The Death of International Football

Has the Champions League made international football pointless? Is the Week of Football a terrible idea? Let’s have a look at the bleak future of the European Championships.

  • Falling crowds and retiring players don’t paint a positive picture
  • International football no longer the pinnacle of the game
  • “Week of Football” scheme criticised
  • 24 teams to qualify for Euro 2016, standards to fall?

ronaldinho-celebratingThe international break is pretty dire isn’t it? I already watched all the La Liga Years during the last one, just after the end of the transfer window a month agot. Ronaldinho, eh? What a phenomenon.I digress. Life is just less fun when there’s no club football on. You’ve got nothing to talk to your mates about.

The transfer window has already robbed us of the joy of a sporadic left-field signing at a random point of the season, and with no league games on, a void appears in a man’s life that is very hard to fill.

You end up having to watch a poor England team struggle to penetrate a team made up of accountants, factory workers and “Olive oil company” with your missus – who is actually having an alright time spending time with her man, she knows at least a few of the players and England get a conclusive victory. Was this worth sitting through the Bakeoff final for? I think not.

Surely there’s got to be something that Platini and UEFA can do? The recently announced “Week of Football” is an acknowledgement by the European ruling body that something has to give, but there have be reservations about the answers that UEFA have come up with. Would the proposed changes in format help to pique a bit more interest into a form of the game that is already losing the interest of many, or has international football, losing players to retirement earlier and earlier these days, finally been relegated to the ancillary form of the game in the way that Test cricket has been pushed out by Twenty20?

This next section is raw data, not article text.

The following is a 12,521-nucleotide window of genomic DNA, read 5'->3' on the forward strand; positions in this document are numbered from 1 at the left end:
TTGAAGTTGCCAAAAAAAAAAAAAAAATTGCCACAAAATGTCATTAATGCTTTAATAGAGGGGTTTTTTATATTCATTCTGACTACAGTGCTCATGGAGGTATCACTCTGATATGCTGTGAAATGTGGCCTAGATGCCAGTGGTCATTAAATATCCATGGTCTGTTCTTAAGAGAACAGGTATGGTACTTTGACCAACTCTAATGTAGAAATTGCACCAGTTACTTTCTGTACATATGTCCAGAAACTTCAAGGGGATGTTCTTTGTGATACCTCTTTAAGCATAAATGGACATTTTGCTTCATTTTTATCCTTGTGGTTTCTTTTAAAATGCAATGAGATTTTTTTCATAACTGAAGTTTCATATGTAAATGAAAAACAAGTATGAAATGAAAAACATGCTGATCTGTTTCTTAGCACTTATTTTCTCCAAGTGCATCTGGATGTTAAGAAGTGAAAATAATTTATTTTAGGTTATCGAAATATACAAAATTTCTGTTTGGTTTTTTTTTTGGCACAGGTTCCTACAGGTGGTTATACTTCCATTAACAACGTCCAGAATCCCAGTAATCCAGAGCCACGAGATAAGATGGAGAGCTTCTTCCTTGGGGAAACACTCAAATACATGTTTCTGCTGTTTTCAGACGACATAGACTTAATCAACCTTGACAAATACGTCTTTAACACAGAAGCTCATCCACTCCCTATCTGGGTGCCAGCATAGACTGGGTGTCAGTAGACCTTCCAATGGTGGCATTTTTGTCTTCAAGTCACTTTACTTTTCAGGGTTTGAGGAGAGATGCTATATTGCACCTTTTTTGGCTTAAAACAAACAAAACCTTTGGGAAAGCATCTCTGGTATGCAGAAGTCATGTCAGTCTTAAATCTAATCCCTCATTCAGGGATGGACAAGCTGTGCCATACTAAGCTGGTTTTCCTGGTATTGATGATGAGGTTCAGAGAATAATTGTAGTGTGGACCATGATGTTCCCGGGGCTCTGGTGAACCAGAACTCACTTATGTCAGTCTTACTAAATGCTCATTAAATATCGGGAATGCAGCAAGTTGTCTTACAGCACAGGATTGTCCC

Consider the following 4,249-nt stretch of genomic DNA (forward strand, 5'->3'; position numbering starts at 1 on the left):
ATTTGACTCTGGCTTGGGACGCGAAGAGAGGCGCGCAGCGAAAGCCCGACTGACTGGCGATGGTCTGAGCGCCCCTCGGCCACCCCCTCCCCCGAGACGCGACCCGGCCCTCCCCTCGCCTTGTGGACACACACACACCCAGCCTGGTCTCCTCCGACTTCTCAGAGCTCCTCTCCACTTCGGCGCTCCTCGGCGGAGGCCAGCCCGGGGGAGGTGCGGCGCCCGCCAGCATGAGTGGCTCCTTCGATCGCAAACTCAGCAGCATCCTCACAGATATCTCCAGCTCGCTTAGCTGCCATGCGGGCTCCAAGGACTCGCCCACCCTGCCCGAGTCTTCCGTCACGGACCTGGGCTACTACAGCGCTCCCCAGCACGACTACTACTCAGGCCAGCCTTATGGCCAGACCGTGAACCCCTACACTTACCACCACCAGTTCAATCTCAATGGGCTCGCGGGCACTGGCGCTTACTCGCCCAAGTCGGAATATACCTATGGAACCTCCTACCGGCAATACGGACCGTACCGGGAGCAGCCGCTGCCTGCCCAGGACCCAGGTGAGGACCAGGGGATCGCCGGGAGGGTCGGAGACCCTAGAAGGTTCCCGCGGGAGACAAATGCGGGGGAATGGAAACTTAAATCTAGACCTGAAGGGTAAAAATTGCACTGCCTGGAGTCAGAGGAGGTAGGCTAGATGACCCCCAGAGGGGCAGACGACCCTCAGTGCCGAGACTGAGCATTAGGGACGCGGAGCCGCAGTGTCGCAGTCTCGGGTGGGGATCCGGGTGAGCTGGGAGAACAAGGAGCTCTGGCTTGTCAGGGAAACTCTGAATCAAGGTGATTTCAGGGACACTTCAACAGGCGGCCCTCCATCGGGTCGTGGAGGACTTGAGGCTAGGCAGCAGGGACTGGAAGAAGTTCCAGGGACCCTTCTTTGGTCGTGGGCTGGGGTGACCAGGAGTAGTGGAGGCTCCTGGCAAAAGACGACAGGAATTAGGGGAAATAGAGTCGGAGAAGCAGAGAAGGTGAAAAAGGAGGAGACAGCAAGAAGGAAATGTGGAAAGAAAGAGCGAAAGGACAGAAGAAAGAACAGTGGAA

What’s new?

Previous format here:

Top two in each group will qualify along with hosts France. The best third-placed team will also qualify, with the eight other third-placed sides playing off for the remaining four spots.


Expanding the finals from 16 to 24 teams won’t devaluate the competition, says UEFA general secretary Gianni Infantino. He defended his viewpoint responding to many who have criticised the format by adding: “Of the top 32 teams in the world, 20 are European. We can move from 16 to 24 because the quality is there in Europe.”

How will the changes affect the England team?

Roy Hodgson believes the new format will reduce his time with the team. He especially fears Thursday games, which will only give the players one day of training: “If the Super Sunday has four of our best teams taking part, taking as many as seven or eight of our first XI players.”

“Monday is a write-off, Tuesday for some of the older players will be a write-off because they need a two-day recovery and that means we only have one day to prepare, the day before the game.”

It all makes sense, but we must remember it’s all intended to boost interest. Infantino said this gives fans a better chance of following not just their own team but others on TV as well, increasing revenue for television coverage.

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